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Discussion Starter · #41 ·
All righty now we are making progress. The nut in question is 22 mm and I did not have a combo wrench in that size, however I do now! :mrgreen: Oddly after soaking overnight in penetrating oil it broke free fairly easily. Head is now off the vehicle, so now on to other new problems to solve:

How the heck do you get the intake/ITEC off the head?? I removed four bolts and two nuts and I cannot find any other fasteners. Am I missing something. Did not want to smack it around until I posted here. I think the head is toast so if the thing is just stuck I can probably pry it without worrying about head damage. I'll let you be the judge from the pics.

A little explanation on the oil you see in the first pic: The oil was low when I got it so I added some before I started monkeying with it, checking compression etc. I think the oil I put in just ran back into the number 3 cylinder. I guess the good news is it was still pooled there. I do not see any obvious problems with the block or pistons other than some scoring on cylinder number 2.

The head on the other hand looks bad. You can see the pitting, erosion around the spark plugs as well as a chunk of aluminum missing right where the gasket sits. Please point out any other obvious things you advanced mechanics notice here. I have already resigned myself to get a new head at a minimum.

Thanks
Alan
 

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That head is really chewed! Ready for the scrap bin, for sure. How bad are the cylinders scored? Really deep, or just fine lines? Can you catch the scoring with your fingernail? If so, you might seriously think about tearing it down for a rebuld. The block might need to be bored out & fitted with oversized pistons.
 

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Discussion Starter · #44 ·
I'll have to go back out and look at it in the daylight. I only saw the scoring on #2 shown in the picture but will give a better inspection tomorrow. Couple of novice questions;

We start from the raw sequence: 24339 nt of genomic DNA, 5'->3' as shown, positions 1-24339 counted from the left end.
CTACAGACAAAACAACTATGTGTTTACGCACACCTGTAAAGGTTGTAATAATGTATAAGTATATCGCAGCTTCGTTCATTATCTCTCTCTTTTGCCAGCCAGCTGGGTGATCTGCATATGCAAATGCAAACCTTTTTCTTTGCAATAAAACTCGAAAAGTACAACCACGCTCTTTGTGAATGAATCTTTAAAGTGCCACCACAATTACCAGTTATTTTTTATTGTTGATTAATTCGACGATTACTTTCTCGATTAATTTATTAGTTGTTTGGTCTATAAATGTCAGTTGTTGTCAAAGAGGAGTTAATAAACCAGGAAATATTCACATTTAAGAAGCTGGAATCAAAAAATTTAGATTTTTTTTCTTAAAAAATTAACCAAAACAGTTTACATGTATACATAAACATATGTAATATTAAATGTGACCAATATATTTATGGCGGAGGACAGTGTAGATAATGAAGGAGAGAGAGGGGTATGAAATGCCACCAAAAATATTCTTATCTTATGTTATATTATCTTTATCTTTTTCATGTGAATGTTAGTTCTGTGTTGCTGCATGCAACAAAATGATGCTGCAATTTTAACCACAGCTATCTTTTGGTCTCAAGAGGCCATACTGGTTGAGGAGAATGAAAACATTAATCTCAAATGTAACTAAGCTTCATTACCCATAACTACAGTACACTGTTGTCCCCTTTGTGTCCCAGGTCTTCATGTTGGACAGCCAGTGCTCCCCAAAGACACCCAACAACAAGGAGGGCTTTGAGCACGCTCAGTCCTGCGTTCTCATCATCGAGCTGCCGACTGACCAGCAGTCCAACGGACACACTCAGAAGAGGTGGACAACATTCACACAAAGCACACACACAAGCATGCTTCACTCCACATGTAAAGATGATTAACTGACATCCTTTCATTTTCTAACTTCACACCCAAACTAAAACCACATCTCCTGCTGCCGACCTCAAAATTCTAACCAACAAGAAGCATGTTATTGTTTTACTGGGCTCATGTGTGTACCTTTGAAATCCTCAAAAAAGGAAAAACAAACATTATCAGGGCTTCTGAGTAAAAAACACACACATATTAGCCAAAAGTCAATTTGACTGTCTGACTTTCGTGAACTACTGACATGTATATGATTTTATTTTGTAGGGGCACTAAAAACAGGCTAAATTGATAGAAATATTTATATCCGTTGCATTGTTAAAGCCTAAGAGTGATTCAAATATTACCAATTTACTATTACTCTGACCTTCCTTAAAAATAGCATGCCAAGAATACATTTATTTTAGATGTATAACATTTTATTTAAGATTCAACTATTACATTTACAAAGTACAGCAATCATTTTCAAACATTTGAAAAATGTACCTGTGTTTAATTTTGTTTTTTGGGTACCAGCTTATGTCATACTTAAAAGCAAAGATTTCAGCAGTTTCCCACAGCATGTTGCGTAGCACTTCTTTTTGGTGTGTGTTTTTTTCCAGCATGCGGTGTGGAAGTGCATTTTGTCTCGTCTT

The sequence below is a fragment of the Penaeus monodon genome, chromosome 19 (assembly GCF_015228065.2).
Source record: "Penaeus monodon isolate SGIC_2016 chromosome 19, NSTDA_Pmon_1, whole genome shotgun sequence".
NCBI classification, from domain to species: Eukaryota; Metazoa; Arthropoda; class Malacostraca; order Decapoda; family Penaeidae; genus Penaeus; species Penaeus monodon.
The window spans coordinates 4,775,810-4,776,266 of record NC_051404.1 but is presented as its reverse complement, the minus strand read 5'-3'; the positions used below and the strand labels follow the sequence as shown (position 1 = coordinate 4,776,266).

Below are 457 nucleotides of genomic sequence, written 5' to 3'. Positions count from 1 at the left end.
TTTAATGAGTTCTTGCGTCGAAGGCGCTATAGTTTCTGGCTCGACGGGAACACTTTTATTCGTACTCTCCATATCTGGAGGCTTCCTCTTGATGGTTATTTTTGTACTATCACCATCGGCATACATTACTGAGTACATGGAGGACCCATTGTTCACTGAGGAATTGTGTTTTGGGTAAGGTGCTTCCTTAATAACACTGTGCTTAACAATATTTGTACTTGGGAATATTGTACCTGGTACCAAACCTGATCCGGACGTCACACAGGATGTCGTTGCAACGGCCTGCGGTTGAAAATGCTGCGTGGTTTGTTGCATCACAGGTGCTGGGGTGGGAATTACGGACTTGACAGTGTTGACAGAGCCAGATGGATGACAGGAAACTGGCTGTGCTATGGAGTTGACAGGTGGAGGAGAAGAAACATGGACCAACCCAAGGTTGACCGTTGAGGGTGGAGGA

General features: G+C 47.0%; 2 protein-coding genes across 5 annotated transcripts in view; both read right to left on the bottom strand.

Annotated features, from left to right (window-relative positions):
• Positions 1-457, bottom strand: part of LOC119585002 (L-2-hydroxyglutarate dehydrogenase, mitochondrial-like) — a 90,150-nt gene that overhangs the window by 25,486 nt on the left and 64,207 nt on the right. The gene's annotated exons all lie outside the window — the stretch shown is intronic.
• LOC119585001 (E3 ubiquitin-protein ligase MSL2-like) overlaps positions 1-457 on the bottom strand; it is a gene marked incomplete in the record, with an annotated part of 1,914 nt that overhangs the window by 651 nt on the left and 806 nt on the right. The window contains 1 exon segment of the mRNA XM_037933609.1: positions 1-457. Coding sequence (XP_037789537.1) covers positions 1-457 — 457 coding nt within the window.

Any way you can tell from the pictures or castings etc if this is the OEM head & gasket?

What causes the erosion of the aluminum around the valve seats, spark plugs and that one spot along the gasket?

Lastly, am I missing any fasteners on the intake/ITEC? Pulled four bolts and two nuts off of it. Still stuck tight.

Thanks
Alan
 

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giusedtobe said:
I'll have to go back out and look at it in the daylight. I only saw the scoring on #2 shown in the picture but will give a better inspection tomorrow. Couple of novice questions;

Any way you can tell from the pictures or castings etc if this is the OEM head & gasket?

What causes the erosion of the aluminum around the valve seats, spark plugs and that one spot along the gasket?

Lastly, am I missing any fasteners on the intake/ITEC? Pulled four bolts and two nuts off of it. Still stuck tight.

Thanks
Alan
I dunno if there's a way to tell, if you can't find any markings on it (not likely now), the OE gaskets are dark in color and some of the aftermarket ones are more red/orange, but that doesn't mean much.

That type of erosion might be from steam (water leaks in the combustion chamber), or really bad detonation. The one where the fire ring seals, is from combustion pressures leaking past the steel ring, and "undercutting" the softer aluminum head in the process.

Does the block's sealing surface look OK? You'll want to scrape it with a really sharp razor blade. I've used paint scrapers in the past with success and Wal-Mart has some pretty cheap ones, just pick one up and a set of extra blades and you're good. It helps to spray a bit of light lube on the block when you're scraping, makes it go a bit smoother.

Don't use those Scotch-Brite discs that you chuck into a drill motor; the abrasive goes everywhere. When you're cleaning the block, stuff a small piece of rag or paper towel down the oil passages in the top of the block, that'll help keep any crud outa there. Be sure to pull them out when you're done! Turn the crankshaft so all of the pistons are down in the cylinders, then stuff shop rags or paper towels in the cylinders to help keep the crud out of them, too.